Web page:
As founder and director of the Louisiana Association of Public Charter Schools, I recognize how important Common Core standards are to the future of Louisiana’s education system. Despite the benefits it promises to bring our great state, misinformation about Common Core is spreading like wildfire through erroneous “fact” sheets online and myths circulated on talk radio.
Against a backdrop of pundits and special interest groups who frequently — and often deliberately — misinform the public about what Common Core is and does, teachers across Louisiana are fighting for the standards because they know it is a major educational upgrade for our children.
These English and math standards provide academic guidelines on the knowledge and abilities students should have at each grade level; teachers then decide how best to implement those guidelines in their classrooms. A curriculum aligned with Common Core can and will look different from state to state — indeed, from school to school.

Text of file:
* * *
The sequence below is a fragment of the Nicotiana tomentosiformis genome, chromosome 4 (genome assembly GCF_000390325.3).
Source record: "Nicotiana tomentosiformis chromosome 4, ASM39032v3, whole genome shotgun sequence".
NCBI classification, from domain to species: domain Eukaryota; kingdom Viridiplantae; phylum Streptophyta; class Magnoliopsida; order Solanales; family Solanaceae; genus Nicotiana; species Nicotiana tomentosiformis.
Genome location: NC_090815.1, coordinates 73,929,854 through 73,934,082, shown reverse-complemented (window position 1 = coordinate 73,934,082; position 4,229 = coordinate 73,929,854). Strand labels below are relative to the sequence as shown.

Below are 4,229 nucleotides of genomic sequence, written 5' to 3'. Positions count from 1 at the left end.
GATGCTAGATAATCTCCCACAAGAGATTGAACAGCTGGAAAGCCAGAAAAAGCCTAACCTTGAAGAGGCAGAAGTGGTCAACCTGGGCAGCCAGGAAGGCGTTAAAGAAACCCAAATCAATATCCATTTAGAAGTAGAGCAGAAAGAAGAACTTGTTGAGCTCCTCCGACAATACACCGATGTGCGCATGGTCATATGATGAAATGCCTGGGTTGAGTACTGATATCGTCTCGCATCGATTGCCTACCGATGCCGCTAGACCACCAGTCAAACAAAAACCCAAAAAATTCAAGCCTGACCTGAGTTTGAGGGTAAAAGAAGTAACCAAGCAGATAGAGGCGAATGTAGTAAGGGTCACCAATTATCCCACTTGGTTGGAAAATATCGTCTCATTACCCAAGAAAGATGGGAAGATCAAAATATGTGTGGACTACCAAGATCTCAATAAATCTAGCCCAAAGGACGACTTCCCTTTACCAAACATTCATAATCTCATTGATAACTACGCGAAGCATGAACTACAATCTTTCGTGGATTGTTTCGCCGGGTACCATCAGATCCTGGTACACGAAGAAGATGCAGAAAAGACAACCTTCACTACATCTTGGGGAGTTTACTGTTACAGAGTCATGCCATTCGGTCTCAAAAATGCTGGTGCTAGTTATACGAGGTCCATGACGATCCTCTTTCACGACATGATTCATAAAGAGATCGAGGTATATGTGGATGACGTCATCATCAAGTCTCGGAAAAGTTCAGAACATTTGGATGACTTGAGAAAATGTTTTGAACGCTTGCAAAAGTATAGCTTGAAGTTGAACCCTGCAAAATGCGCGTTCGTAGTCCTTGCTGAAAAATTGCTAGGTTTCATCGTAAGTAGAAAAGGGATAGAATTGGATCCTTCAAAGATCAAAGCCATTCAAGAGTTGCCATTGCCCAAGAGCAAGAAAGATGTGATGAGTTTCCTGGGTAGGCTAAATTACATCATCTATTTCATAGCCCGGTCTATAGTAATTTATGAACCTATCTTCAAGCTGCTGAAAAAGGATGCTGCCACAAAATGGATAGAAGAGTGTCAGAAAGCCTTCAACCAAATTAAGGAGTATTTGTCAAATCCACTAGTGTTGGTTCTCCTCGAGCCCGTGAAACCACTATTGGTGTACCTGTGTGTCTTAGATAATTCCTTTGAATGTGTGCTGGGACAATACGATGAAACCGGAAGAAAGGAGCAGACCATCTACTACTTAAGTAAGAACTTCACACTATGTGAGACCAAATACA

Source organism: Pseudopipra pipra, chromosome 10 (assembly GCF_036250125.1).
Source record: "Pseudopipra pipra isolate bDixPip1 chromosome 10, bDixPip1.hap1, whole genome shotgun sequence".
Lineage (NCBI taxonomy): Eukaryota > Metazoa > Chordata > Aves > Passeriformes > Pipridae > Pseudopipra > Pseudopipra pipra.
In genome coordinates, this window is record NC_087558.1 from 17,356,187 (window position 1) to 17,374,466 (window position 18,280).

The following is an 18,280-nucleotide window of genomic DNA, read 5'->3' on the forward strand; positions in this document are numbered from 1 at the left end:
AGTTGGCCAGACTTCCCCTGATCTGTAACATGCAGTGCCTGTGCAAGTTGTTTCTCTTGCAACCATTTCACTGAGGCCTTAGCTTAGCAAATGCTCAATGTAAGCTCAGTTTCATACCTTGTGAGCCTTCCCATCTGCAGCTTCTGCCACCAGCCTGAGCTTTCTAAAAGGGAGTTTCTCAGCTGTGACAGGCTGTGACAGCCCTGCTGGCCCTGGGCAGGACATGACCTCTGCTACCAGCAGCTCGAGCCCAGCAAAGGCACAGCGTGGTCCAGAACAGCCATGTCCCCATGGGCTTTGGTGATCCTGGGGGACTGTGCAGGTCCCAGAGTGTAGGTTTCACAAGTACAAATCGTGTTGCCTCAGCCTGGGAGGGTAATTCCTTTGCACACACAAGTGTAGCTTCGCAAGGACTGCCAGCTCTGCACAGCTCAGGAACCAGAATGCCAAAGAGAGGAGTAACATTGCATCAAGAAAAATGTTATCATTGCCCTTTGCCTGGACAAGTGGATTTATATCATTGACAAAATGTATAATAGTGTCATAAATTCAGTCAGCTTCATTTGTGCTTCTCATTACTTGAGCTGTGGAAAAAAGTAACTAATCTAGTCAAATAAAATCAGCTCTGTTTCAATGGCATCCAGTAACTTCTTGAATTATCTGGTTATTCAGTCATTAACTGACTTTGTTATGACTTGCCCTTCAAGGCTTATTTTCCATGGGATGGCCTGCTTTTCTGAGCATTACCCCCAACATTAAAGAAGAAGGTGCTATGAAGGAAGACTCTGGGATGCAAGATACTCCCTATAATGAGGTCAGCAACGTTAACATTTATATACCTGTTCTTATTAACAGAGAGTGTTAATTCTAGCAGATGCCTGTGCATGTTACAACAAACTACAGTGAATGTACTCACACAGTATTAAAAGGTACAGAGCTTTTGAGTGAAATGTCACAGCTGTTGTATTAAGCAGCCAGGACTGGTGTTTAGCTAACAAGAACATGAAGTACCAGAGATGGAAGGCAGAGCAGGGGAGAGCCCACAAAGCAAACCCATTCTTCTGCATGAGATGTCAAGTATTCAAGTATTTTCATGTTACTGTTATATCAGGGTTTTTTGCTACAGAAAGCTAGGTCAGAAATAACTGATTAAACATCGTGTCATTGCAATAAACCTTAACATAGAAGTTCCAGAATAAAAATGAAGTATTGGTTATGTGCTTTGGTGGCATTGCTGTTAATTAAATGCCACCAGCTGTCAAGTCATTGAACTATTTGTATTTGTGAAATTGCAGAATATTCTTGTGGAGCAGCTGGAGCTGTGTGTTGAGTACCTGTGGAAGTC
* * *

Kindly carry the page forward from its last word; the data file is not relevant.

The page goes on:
Louisiana voluntarily adopted these standards in 2010 to address the challenges our students face in an increasingly competitive global economy, while providing teachers a common assessment tool that was developed collaboratively by educators from across the nation.
Our school districts, teachers and students have been preparing for this transition for more than three years, with many teachers already implementing the standards in their classrooms. These teachers have already turned the corner in transforming public education in our state — making instructional decisions and empowering their students to succeed on more rigorous tests.
Where do we go from here?
It’s critically important that all of us — parents, educators, community leaders and businessmen — oppose efforts to derail the Common Core State Standards.
Good public education is the key to success for our children and we must help them get there by all means available. A quality education is one of childhood’s most basic civil rights. Our goal must be to get our children into the top tiers nationally. That means pushing aside anything or anyone standing in the way of their success.
Caroline Roemer Shirley
director, Louisiana Association of Public Charter Schools